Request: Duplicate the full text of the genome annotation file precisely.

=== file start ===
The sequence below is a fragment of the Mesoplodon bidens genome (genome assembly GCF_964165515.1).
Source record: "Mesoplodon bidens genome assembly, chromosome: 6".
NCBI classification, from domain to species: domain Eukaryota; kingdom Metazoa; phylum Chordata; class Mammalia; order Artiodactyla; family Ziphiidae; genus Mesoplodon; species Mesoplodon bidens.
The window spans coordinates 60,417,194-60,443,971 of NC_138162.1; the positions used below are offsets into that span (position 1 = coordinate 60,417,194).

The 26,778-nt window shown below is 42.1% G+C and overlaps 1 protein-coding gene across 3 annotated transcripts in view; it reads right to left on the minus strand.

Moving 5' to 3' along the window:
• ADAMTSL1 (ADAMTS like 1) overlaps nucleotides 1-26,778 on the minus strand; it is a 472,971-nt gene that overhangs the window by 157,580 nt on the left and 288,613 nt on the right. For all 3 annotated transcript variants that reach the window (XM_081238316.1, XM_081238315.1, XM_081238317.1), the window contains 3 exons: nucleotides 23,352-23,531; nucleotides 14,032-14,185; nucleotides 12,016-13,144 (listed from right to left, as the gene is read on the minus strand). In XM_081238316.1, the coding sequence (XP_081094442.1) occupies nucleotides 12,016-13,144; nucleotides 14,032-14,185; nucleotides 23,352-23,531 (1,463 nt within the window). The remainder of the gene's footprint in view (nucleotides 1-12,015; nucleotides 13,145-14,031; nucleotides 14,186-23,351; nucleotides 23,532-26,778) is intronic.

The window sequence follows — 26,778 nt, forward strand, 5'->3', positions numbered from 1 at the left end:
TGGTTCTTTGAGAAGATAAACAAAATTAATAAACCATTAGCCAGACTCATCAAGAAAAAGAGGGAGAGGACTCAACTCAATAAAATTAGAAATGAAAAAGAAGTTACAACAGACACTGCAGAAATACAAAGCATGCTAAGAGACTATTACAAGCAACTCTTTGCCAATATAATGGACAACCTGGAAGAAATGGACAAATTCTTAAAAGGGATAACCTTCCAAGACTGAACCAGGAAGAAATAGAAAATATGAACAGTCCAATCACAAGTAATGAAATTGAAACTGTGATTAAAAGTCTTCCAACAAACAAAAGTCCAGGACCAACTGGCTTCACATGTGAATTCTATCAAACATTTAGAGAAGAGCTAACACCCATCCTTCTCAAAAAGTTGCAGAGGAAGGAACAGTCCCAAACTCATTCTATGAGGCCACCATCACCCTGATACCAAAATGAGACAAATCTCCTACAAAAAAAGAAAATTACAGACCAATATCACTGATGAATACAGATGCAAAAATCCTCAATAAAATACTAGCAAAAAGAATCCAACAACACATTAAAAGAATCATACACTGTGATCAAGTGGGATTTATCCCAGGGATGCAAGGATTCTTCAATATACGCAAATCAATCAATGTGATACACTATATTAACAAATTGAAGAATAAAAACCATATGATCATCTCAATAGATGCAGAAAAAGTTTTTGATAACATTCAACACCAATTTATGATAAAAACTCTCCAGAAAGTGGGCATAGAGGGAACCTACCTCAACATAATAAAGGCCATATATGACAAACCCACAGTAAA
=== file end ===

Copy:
The sequence below is a fragment of the Mesoplodon bidens genome (genome assembly GCF_964165515.1).
Source record: "Mesoplodon bidens genome assembly, chromosome: 6".
NCBI classification, from domain to species: domain Eukaryota; kingdom Metazoa; phylum Chordata; class Mammalia; order Artiodactyla; family Ziphiidae; genus Mesoplodon; species Mesoplodon bidens.
The window spans coordinates 60,417,194-60,443,971 of NC_138162.1; the positions used below are offsets into that span (position 1 = coordinate 60,417,194).

The 26,778-nt window shown below is 42.1% G+C and overlaps 1 protein-coding gene across 3 annotated transcripts in view; it reads right to left on the minus strand.

Moving 5' to 3' along the window:
• ADAMTSL1 (ADAMTS like 1) overlaps nucleotides 1-26,778 on the minus strand; it is a 472,971-nt gene that overhangs the window by 157,580 nt on the left and 288,613 nt on the right. For all 3 annotated transcript variants that reach the window (XM_081238316.1, XM_081238315.1, XM_081238317.1), the window contains 3 exons: nucleotides 23,352-23,531; nucleotides 14,032-14,185; nucleotides 12,016-13,144 (listed from right to left, as the gene is read on the minus strand). In XM_081238316.1, the coding sequence (XP_081094442.1) occupies nucleotides 12,016-13,144; nucleotides 14,032-14,185; nucleotides 23,352-23,531 (1,463 nt within the window). The remainder of the gene's footprint in view (nucleotides 1-12,015; nucleotides 13,145-14,031; nucleotides 14,186-23,351; nucleotides 23,532-26,778) is intronic.

The window sequence follows — 26,778 nt, forward strand, 5'->3', positions numbered from 1 at the left end:
TGGTTCTTTGAGAAGATAAACAAAATTAATAAACCATTAGCCAGACTCATCAAGAAAAAGAGGGAGAGGACTCAACTCAATAAAATTAGAAATGAAAAAGAAGTTACAACAGACACTGCAGAAATACAAAGCATGCTAAGAGACTATTACAAGCAACTCTTTGCCAATATAATGGACAACCTGGAAGAAATGGACAAATTCTTAAAAGGGATAACCTTCCAAGACTGAACCAGGAAGAAATAGAAAATATGAACAGTCCAATCACAAGTAATGAAATTGAAACTGTGATTAAAAGTCTTCCAACAAACAAAAGTCCAGGACCAACTGGCTTCACATGTGAATTCTATCAAACATTTAGAGAAGAGCTAACACCCATCCTTCTCAAAAAGTTGCAGAGGAAGGAACAGTCCCAAACTCATTCTATGAGGCCACCATCACCCTGATACCAAAATGAGACAAATCTCCTACAAAAAAAGAAAATTACAGACCAATATCACTGATGAATACAGATGCAAAAATCCTCAATAAAATACTAGCAAAAAGAATCCAACAACACATTAAAAGAATCATACACTGTGATCAAGTGGGATTTATCCCAGGGATGCAAGGATTCTTCAATATACGCAAATCAATCAATGTGATACACTATATTAACAAATTGAAGAATAAAAACCATATGATCATCTCAATAGATGCAGAAAAAGTTTTTGATAACATTCAACACCAATTTATGATAAAAACTCTCCAGAAAGTGGGCATAGAGGGAACCTACCTCAACATAATAAAGGCCATATATGACAAACCCACAGTAAA